¶12 Like other causes for a defendant's nonappearance, deportation by itself does not require exoneration of the bond. See State v. Bail Bonds USA, 223 Ariz. 394, 397, 224 P.3d 210, 213 (App. 2010) (citation omitted). Instead, a trial court may consider "the defendant's willfulness in violating the order to appear, the effort and expense expended by the surety in trying to locate and apprehend the defendant, any intangible costs, or any other aggravating or mitigating factors that prevented the defendant from appearing." In re Bond Forfeiture in Pima County Cause No. CR-20031154 (Pima County Bond), 208 Ariz. 368, 370, ¶ 5, 93 P.3d 1084, 1086 (App. 2004). Because Bondsman's argument on the Pima County Bond factors largely relies on facts not in the record before us, we defer to the factual findings of the trial court. See Garcia Bail Bonds, 201 Ariz. at 205, ¶ 5, 33 P.3d at 539. Accordingly, we cannot conclude that the trial court abused its discretion by refusing to exonerate the bond simply because of Zamora's deportation.

13 Bondsman also argues that the trial court abused its discretion when it ordered forfeiture of the bond despite evidence that the Pima County court "never sought to clarify" Zamora's use of an alias during his 2012 initial hearing. Bondsman contends that the court's use of Zamora's alias resulted in two prejudicial mistakes that compel exoneration: a deficient background check and defective notice. Concerning the deficient background check, we note that a surety assumes the risk of a defendant's failure to appear. See State v. Affordable Bail Bonds, 198 Ariz. 34, 39-40, ¶ 23, 6 P.3d 339, 344-45 (App. 2000). "To alleviate that risk, a surety should exercise care in ascertaining the defendant's circumstances and community ties before executing an appearance bond." Pima County Bond, 208 Ariz. at 369, ¶ 4, 93 P.3d at 1085. As the trial court stated in denying exoneration, "the nature of this business [] is that [professional bondsmen] increase their risk by virtue of the speed at which they can [post bonds] in order to collect the handsome fee. And it's a risk/reward compromise." Appropriately, "no one but the surety ha[s] any duty to ascertain the wisdom or folly of contracting with the defendant to post a bond that would secure his appearance in court." Pima County Bond, 208 Ariz. at 369-70, ¶ 4, 93 P.3d at 1085-86. Furthermore, having decided to post a bond in a felony case for a Mexican citizen with an immigration detainer who has been "on the lam" for eleven years and could not identify a home address at his initial appearance, Bondsman should have known that Zamora's deportation was at least a possibility. Cf. id. at 369, ¶ 4, 93 P.3d at 1085.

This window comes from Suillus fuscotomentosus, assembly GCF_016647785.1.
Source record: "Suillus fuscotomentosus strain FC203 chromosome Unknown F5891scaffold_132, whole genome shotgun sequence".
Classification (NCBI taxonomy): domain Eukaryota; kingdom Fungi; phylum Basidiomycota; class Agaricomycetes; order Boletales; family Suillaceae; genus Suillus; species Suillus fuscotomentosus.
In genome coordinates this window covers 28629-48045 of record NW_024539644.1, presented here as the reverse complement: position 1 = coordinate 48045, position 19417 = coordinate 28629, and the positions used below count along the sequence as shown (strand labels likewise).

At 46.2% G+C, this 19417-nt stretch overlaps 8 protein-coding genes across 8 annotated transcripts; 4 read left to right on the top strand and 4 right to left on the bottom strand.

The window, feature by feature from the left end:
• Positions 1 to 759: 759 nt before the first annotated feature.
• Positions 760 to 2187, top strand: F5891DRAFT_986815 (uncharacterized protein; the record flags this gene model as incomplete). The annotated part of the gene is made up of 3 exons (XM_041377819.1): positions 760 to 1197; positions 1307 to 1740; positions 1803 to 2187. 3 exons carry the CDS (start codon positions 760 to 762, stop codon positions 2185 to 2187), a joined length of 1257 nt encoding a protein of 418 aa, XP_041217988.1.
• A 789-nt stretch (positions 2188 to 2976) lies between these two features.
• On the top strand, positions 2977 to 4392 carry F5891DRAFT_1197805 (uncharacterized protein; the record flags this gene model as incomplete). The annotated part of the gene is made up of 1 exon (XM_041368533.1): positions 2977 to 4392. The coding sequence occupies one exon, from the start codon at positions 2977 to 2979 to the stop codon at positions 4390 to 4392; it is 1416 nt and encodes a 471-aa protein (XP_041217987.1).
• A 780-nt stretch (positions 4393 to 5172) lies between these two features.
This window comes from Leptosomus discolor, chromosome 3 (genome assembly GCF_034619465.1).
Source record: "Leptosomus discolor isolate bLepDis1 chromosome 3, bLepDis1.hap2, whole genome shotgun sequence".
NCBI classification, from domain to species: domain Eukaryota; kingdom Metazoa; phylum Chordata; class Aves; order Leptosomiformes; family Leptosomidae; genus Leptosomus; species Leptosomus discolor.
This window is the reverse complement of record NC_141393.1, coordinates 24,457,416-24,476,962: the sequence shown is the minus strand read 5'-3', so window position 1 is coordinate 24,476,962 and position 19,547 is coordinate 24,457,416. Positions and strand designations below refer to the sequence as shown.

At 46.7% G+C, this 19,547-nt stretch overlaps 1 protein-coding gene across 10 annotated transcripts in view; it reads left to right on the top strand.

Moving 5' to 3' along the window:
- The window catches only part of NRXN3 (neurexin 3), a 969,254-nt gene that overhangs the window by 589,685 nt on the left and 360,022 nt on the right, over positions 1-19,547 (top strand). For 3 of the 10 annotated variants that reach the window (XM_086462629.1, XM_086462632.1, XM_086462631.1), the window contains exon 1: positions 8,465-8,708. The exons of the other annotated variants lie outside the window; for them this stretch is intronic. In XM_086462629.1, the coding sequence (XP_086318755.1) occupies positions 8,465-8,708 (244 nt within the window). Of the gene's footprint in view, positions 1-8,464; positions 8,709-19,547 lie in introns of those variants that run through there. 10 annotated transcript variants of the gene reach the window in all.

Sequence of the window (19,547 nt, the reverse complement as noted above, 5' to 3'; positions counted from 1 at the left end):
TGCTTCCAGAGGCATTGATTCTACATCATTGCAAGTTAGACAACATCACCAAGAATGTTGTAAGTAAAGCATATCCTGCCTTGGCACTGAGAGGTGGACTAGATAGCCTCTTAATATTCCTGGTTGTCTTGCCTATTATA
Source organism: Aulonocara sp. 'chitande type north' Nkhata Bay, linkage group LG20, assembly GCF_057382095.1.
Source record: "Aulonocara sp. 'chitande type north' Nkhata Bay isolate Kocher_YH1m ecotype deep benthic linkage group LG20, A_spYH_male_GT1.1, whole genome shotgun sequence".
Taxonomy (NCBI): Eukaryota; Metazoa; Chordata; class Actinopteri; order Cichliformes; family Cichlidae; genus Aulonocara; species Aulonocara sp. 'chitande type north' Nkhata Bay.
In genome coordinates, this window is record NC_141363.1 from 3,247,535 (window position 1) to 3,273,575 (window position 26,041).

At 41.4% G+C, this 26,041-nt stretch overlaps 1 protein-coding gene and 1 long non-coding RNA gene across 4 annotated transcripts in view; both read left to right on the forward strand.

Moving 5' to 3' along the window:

¶14 Similarly, Bondsman's argument that it lacked notice about Zamora's required appearance in Maricopa County Superior Court because that court used his real name on its notice of nonappearance is unpersuasive. The duty to stay informed about Zamora's appearances rested with Bondsman. See Ariz. R. Crim. P. 7.1(f)(3) (a professional bondsman annually certifies that he "[a]grees to assume an affirmative duty to the court to remain in regular contact with any defendant released pursuant to an appearance bond on which the person is a surety"). Further, regardless of what name Zamora used in Pima County, he was arrested on a Maricopa County warrant bearing his real name, and Bondsman had that warrant number on its own documents. Accordingly, the trial court did not abuse its discretion, and we affirm the order of forfeiture.

III. A.R.S. § 13-3974 does not mandate exoneration

¶15 In its reply brief, Bondsman also argues that A.R.S. § 13-3974 mandates that the bond be exonerated because of Zamora's deportation. Assuming this argument is properly raised, § 13-3974 relieves a surety from liability when a defendant fails to appear because he is released to a government agency, such as ICE, rather than to the custody of the surety. A.R.S. § 13-3974(A)(3). By its own terms the statute does not apply if, as here, "[a] detainer was placed on the defendant before the bond was posted." A.R.S. § 13-3974(C)(1). As a result, the statute is inapplicable, and the judgment of the trial court is affirmed.

CONCLUSION

¶16 The trial court did not abuse its discretion by ordering the bond forfeited, and we affirm the order of forfeiture.